Rest Days: Why They’re Key to Your Fitness Success
When you’re constantly on the go and seem to be making decent progress, it may be tempting to keep going without taking any rest days. But, you’ll be doing yourself a disservice if you don’t give yourself a break now and then. More is not necessarily better, even when it comes to working out. It’s important to include rest days in your weekly routine.
What is a Rest Day?
A rest day is a break from your regular workout routine that allows your body to recover and replenish. Your body needs to recover on several fronts, so including rest days should be considered an important part of your training program.
Physical Recovery Needs
Obviously, when you’re giving it your all, it takes a toll on your body. If you’re in the gym and following a decent program to build muscle, you’re tearing down those muscle fibers. Those fibers need time to heal, and that can take around 48 hours, or 2 days, to happen. Also, your neuromuscular pathways and central nervous system need downtime so you can function at peak levels during your next workout session.
Emotional/Mental Recovery Needs
Just like you need a weekend to recover from a work week, your body needs a break as well to recharge from all the exercise you put it through. So, to avoid feeling a drop in enthusiasm and keep motivation strong, it’s a great idea to get away from the gym now and then. This will help keep your desire to exercise strong and help you avoid burning out.
Benefits of Rest Days
Allowing your body to breathe and take a break can help your fitness success in several ways, such as:
1. Allow Your Muscle Tissue to Heal
When you engage in resistance training, you actually tear down the muscle fibers. These microscopic tears then need to heal over the next 24 – 48 hours, sometimes longer. This healing process is how you put on lean muscle tissue (how your muscles grow). The repeated tearing down and building back up of the muscle needs to be interspersed with proper time for rest and healing to get the most out of your training.
2. Replenish Your Glycogen Levels
When you exercise, your body uses fuel called glycogen. Glycogen is made from the foods you eat. Your body takes what you eat and breaks it down into a form of sugar (glucose). It then stores this energy for use during activities and workouts. When you have a tough workout, you tend to use up the glycogen that has been stored in your body, and this needs to be replenished, or you will run out of energy. Taking rest days allows you to restock the coffers and be ready to go again come workout time.
3. Keep Yourself From Overtraining
Overtraining occurs when your body needs rest, but you keep going. It can be tempting to want to push harder and do more when you feel weak or notice a plateau in your progress. But, this could be a signal from your body that it needs a break.
How do you know if you’re overtraining? You might notice some of the following issues developing:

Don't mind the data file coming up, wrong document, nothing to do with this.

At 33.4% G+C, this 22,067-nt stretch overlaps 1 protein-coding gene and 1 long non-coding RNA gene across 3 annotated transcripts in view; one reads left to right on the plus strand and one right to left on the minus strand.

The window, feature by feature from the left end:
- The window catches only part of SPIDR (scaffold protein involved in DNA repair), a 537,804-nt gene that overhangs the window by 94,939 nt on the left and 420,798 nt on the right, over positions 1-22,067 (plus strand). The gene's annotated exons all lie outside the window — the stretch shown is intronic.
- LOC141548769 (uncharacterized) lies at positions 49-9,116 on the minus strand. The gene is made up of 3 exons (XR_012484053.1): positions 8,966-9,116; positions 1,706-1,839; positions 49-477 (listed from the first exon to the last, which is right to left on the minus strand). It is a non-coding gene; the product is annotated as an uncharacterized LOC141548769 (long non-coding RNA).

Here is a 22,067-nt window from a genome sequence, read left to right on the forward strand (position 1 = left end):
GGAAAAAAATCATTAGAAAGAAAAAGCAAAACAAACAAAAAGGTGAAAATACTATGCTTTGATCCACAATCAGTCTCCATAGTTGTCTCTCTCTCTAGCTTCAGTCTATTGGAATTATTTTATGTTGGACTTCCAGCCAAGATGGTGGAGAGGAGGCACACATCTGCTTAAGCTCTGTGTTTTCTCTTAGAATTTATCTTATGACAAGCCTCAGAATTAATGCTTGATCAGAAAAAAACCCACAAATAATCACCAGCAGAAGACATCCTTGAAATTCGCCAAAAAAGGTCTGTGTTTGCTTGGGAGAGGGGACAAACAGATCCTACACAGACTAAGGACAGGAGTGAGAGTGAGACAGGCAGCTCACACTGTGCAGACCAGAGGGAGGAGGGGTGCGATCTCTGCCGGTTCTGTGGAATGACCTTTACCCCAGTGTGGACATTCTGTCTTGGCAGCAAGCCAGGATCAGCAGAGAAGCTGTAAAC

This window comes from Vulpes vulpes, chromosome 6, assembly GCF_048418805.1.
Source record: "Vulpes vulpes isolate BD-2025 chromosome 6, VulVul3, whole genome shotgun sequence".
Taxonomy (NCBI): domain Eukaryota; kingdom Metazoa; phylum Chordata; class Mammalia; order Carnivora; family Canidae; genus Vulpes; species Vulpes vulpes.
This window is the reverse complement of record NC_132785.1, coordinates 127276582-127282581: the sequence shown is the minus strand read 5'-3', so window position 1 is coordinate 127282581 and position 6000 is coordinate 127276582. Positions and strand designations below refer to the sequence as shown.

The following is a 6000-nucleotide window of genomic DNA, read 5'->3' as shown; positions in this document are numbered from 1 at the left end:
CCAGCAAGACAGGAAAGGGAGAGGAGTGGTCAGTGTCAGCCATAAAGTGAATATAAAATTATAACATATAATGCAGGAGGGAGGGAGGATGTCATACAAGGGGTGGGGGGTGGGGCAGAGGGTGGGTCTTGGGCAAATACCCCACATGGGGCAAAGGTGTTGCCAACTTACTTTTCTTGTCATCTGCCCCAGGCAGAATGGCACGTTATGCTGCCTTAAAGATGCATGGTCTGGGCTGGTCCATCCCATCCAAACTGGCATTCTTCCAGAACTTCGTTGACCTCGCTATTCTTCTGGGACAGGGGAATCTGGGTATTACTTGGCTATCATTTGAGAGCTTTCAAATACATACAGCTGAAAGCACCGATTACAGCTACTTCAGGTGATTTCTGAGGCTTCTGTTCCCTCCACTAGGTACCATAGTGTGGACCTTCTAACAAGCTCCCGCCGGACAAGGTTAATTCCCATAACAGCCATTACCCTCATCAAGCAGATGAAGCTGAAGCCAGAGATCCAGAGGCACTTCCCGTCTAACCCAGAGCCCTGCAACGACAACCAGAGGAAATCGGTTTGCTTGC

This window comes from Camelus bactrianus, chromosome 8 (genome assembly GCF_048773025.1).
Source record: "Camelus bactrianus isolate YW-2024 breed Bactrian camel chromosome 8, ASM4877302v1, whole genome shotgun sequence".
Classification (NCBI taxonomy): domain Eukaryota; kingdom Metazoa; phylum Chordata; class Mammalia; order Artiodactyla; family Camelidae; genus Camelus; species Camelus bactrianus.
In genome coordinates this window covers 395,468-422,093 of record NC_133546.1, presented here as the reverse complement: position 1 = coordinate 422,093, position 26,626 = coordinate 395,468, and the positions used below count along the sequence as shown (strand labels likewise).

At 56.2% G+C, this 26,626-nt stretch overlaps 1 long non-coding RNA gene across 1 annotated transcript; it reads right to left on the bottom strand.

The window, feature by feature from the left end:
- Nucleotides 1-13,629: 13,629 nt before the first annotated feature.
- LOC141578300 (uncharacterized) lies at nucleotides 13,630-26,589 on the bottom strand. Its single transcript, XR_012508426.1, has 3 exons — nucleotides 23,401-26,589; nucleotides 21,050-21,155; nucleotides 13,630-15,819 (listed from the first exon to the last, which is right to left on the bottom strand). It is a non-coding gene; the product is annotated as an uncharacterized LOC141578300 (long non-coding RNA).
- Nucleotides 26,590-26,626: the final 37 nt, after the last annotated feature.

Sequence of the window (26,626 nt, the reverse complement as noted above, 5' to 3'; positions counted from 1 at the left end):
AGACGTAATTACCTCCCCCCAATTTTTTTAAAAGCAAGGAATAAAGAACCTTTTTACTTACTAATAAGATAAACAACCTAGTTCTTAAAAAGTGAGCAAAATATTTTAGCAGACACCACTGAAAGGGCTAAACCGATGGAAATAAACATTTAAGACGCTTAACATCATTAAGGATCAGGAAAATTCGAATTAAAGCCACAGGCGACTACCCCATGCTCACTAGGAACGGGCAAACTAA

- A lack of motivation—you used to enjoy your exercise but now it feels like a chore.
- Reduced energy levels—this may be real or imagined but either way, getting through your workouts seems harder than it has in the past.
- Problems sleeping—you may find yourself unable to get to sleep or stay asleep.
- Injuries and soreness—you may encounter excessive injuries and feel like you’re sore all the time and your muscles aren’t healing as they should.
- A lack of progress—you feel like you’re not getting anywhere with your exercise program and have been stuck at the same weight or strength levels for quite a while.
When you are vigilant about including your rest days in your fitness program, you can likely avoid the above situations due to overtraining.
How to Properly Incorporate Rest Days into Your Workout Program
Now that you can see the importance of including rest days in your workout regimen, you may be curious as to how to include them for maximal impact and progression. First, take a look at your goals: are you trying to lose body fat? Training for a competition? Looking to get stronger? Just trying to maintain? All these goals will impact the amount and type of rest you need each week.
Cardio—if you’re doing mostly cardiovascular-type workouts, you may want to take one to three rest days a week, depending on the intensity of your training. For example, if you’re running every day, you may need more time off to rest since running is a high-impact activity. Conversely, if you’re on a walking program, you may just want to take one day off a week.
Weight Training—since you’re tearing down tissue and it needs time to rebuild itself, you’ll want to take about 48 hours off before you train the same muscle groups again. This allows the tissue to fully heal and be ready for the next bout of resistance training. Often, those following this type of program will have between two and three days of rest from weight training a week. And note, if your muscles still feel sore, you may need to give them another day to recharge.
When determining your rest days, you may also want to take into account your schedule, any life or social events that may be happening, and any illnesses or injuries you may be battling.
At the end of the day, it’s important to not feel guilty about taking your prescribed rest days! Resting doesn’t mean you have to be inactive. You can definitely engage in other activities than your normal exercise routine. But, be sure to rest any muscles that are sore. Oh, and by the way, your muscles don’t grow while you’re working them; they grow during your rest times. So, when done properly, rest days can contribute to your fitness success!